We need more education... But to get people educated, we have to get them to listen. I don't know how to do that. All I can do is introduce people to my dog and hope he changes their mind.

November 19th, 2009, 09:51 AM
I'll be drafting letters tonight :thumbs up

November 19th, 2009, 11:35 AM
We need more education... But to get people educated, we have to get them to listen. I don't know how to do that. All I can do is introduce people to my dog and hope he changes their mind.

Before passing this arcane law, they consulted with Veterinarians, Behavourists, OSPCA, CKC and probably some other Bodies, who all opposed it and they still went ahead :wall:

November 19th, 2009, 04:46 PM
I don't think it will go threw. Look at our Animal welfare/cruelty laws are. Until recently Ontario had the worst laws in all of Canada.

Pets and wildlife welfare and laws are on the bottom....unfortunatley. Do you know how long it takes just to process animal cruelty charges and in the end its a kick in the teeth. It's appauling.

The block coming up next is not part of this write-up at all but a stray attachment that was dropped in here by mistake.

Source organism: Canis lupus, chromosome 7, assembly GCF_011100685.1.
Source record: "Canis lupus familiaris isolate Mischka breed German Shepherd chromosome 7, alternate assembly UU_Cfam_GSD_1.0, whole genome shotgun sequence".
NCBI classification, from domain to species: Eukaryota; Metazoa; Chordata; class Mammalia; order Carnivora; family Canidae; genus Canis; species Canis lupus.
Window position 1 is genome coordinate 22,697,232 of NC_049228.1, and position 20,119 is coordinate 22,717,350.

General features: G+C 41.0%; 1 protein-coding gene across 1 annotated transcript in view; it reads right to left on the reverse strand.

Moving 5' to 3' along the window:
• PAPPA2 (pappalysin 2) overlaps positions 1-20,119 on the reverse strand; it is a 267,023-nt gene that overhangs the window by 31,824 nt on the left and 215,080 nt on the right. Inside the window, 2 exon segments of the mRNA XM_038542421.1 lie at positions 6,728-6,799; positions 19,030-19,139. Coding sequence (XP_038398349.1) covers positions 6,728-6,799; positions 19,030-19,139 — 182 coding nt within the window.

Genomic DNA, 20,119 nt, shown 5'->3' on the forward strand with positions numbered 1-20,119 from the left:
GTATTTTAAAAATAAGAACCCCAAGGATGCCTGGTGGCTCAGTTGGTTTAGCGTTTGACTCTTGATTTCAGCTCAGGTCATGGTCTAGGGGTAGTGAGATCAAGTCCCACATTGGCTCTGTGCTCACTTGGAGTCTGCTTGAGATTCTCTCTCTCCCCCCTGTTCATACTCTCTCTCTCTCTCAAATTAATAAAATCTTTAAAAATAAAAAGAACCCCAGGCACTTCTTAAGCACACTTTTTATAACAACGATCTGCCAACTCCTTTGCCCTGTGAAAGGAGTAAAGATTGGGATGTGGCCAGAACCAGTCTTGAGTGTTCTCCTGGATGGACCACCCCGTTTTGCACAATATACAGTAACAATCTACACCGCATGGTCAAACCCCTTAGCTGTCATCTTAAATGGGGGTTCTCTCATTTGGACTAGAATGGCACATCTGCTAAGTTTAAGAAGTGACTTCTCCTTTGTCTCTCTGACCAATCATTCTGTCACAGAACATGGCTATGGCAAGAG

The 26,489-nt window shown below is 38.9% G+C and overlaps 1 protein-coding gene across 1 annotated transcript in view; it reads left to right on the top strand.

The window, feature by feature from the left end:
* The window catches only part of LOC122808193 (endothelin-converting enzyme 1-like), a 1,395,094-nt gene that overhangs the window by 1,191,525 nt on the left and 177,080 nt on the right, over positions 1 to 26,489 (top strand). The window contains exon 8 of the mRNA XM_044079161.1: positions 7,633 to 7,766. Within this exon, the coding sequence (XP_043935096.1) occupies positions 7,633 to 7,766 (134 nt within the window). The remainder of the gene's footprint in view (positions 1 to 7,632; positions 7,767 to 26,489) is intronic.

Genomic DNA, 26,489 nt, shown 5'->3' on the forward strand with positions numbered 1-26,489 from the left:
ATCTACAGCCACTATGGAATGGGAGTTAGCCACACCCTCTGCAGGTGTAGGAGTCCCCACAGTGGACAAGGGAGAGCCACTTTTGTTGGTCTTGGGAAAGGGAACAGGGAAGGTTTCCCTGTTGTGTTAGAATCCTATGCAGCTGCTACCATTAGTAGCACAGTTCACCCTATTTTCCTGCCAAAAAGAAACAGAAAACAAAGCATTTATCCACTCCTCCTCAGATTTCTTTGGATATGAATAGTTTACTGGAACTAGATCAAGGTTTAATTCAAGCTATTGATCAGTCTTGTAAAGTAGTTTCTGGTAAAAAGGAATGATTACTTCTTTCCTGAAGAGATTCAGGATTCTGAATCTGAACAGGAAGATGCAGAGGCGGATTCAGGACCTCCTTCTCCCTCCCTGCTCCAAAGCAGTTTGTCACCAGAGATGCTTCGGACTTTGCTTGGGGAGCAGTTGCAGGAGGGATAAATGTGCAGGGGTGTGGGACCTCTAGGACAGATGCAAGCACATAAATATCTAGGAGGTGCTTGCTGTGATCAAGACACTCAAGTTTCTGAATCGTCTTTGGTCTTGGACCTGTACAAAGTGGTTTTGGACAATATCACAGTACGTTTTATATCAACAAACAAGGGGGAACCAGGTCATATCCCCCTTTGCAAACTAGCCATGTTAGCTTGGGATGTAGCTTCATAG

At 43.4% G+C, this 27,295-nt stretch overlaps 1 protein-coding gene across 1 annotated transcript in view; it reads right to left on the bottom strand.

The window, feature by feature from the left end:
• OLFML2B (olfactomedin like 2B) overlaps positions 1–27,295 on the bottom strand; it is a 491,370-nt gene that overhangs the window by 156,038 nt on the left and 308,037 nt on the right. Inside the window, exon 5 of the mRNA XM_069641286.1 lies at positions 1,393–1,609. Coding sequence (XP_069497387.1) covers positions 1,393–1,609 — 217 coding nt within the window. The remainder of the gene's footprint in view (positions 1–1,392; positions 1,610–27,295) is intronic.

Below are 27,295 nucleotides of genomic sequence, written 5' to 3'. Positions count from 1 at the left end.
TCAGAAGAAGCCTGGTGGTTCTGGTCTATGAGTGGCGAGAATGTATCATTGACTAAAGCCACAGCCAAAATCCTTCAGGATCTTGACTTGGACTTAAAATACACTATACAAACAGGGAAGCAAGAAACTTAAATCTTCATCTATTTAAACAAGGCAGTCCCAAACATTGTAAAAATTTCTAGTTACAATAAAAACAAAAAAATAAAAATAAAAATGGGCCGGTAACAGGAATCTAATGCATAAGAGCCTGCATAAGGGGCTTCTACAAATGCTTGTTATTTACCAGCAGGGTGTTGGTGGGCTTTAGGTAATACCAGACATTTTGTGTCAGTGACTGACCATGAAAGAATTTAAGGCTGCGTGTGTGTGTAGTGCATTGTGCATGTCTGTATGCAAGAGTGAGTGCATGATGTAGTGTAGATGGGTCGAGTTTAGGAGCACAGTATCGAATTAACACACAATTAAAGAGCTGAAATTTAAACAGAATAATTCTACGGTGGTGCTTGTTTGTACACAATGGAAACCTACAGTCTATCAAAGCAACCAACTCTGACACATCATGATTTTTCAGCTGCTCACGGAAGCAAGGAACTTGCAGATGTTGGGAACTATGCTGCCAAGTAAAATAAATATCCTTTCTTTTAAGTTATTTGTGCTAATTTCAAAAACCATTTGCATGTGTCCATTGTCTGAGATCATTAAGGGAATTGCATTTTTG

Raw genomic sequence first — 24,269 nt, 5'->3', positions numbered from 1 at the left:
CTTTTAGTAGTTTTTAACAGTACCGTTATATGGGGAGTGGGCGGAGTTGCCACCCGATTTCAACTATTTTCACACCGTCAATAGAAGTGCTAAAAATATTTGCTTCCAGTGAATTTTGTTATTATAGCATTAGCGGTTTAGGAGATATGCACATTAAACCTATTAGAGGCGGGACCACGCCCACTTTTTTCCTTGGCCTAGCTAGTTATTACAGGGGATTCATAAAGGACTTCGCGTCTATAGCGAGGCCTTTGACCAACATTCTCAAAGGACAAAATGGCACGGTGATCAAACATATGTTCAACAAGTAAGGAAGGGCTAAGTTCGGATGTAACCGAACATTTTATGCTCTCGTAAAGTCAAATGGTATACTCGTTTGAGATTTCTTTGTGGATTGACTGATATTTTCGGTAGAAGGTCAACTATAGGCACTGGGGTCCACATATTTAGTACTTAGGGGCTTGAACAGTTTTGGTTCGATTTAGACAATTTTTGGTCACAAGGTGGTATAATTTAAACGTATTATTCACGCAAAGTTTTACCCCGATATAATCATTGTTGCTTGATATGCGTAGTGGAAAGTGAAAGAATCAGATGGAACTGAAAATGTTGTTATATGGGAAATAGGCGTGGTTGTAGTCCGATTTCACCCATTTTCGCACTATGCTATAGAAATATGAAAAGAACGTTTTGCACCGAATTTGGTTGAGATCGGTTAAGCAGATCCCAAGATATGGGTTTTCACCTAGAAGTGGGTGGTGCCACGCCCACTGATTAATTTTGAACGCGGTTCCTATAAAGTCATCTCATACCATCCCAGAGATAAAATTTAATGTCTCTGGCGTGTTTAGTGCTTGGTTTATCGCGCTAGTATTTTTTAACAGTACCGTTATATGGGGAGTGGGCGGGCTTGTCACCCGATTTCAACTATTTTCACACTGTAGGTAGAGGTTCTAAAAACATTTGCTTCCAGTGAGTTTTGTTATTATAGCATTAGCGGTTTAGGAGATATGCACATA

November 19th, 2009, 05:07 PM
That's because all you have to do is show one picture of a hurt child, and the parents of the world demand blood. Parents get major tunnel vision when a child is hurt. I totally understand being upset about a dog bite, but once you get a parent in that state, it's really easy to stear them toward hatred of something specific. All you have to do is whisper in their ear that ALL these dogs are bad.

Then, they turn on the news and all they see are more problems with pitties. It's not because pitties are more dangerous. It's because they sell papers.

Did you know that ALL of the Michael Vick dogs are rehabilitated except for one. That one dog is being cared for until the end of his life at a rescue per judges orders. It's amazing to me that people overlook the fact that you can even rehab a former fighter to be a great pet.

Also, my Chi is more likely to bite someone (and sadly already has). He's a very scared little guy (just part of the breed, I guess) and has fear-bitten a friend. Everyone wrote it off as funny because the dog is little. If my pitty had done that, I'd be saying my goodbyes now.

Interesting info on dog bites...

And a fun Find The Bull site... I own one and it took me a couple tries...